Pre-interview questionnaires allow employers to gather more information about you than is provided on your resume, cover letter, and letters of recommendation. The goal of the questionnaires is to find out if you are a good fit for both the job and the company, as well as to ask questions that might not be asked during the interview.
Pre Employment Screening
“Pre Employment Screening job test questions and answers guide. The one who provides the best answers with a perfect presentation is the one who wins the job hunting race. Learn Pre Employment Screening and get preparation for the new job”
28 Pre Employment Screening Questions And Answers
An aptitude test enables an employer to check if the applicant has an appropriate aptitude to carry out the job effectively and efficiently. An applicant is judged on the 'Intelligence Quotient' be requiring him to undergo numeric tests, analytical tests, reasoning tests etc.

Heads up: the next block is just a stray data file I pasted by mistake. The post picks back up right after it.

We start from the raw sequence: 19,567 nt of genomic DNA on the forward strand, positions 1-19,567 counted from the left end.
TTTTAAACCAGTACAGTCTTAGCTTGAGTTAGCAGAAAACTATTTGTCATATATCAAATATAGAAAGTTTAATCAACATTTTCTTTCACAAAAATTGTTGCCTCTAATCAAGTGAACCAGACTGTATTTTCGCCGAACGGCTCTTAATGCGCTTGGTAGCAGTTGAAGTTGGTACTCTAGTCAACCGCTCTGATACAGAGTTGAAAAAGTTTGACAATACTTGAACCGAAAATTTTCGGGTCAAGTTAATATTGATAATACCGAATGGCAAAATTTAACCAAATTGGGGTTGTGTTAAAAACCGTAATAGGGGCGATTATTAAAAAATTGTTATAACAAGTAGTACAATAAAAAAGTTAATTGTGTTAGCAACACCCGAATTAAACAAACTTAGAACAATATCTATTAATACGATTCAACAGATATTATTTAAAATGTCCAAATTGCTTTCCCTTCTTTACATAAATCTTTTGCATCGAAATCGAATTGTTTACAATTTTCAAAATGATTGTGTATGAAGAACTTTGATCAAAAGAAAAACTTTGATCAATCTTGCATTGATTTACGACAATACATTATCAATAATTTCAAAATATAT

A skills test is used to evaluate an applicant on the basis of the skills required for the job. A skills test may require a candidate to demonstrate the skills that play a key role in the job profile under consideration. Some examples of skill tests are: A written test, typing test, etc
These tests enable an employer to ascertain if the applicant has the right ethics to work in the organization or not. An applicant may be tested on caste study type of questions that prompt him to state his action concerning issues related to confidentiality, drugs, alcohol, 'white-lies', company property etc.